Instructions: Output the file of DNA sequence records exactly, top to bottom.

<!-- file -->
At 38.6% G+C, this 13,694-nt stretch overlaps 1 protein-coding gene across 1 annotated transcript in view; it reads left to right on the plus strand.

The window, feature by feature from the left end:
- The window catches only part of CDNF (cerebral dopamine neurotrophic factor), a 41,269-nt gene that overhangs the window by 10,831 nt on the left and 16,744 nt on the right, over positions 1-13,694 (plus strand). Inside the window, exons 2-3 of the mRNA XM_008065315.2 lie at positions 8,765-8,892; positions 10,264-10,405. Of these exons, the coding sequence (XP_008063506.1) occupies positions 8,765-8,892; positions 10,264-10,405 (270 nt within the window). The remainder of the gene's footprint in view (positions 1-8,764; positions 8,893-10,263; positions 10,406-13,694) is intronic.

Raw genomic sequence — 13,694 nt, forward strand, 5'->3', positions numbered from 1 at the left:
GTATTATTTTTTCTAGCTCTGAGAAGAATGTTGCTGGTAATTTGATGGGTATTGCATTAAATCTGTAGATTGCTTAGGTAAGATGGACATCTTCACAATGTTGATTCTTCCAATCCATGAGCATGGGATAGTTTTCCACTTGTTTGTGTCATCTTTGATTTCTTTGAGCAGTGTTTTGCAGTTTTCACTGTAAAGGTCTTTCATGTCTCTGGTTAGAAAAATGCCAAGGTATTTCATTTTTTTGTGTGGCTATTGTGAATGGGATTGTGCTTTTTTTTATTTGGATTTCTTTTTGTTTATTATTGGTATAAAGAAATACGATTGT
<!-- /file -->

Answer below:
At 38.6% G+C, this 13,694-nt stretch overlaps 1 protein-coding gene across 1 annotated transcript in view; it reads left to right on the plus strand.

The window, feature by feature from the left end:
- The window catches only part of CDNF (cerebral dopamine neurotrophic factor), a 41,269-nt gene that overhangs the window by 10,831 nt on the left and 16,744 nt on the right, over positions 1-13,694 (plus strand). Inside the window, exons 2-3 of the mRNA XM_008065315.2 lie at positions 8,765-8,892; positions 10,264-10,405. Of these exons, the coding sequence (XP_008063506.1) occupies positions 8,765-8,892; positions 10,264-10,405 (270 nt within the window). The remainder of the gene's footprint in view (positions 1-8,764; positions 8,893-10,263; positions 10,406-13,694) is intronic.

Raw genomic sequence — 13,694 nt, forward strand, 5'->3', positions numbered from 1 at the left:
GTATTATTTTTTCTAGCTCTGAGAAGAATGTTGCTGGTAATTTGATGGGTATTGCATTAAATCTGTAGATTGCTTAGGTAAGATGGACATCTTCACAATGTTGATTCTTCCAATCCATGAGCATGGGATAGTTTTCCACTTGTTTGTGTCATCTTTGATTTCTTTGAGCAGTGTTTTGCAGTTTTCACTGTAAAGGTCTTTCATGTCTCTGGTTAGAAAAATGCCAAGGTATTTCATTTTTTTGTGTGGCTATTGTGAATGGGATTGTGCTTTTTTTTATTTGGATTTCTTTTTGTTTATTATTGGTATAAAGAAATACGATTGT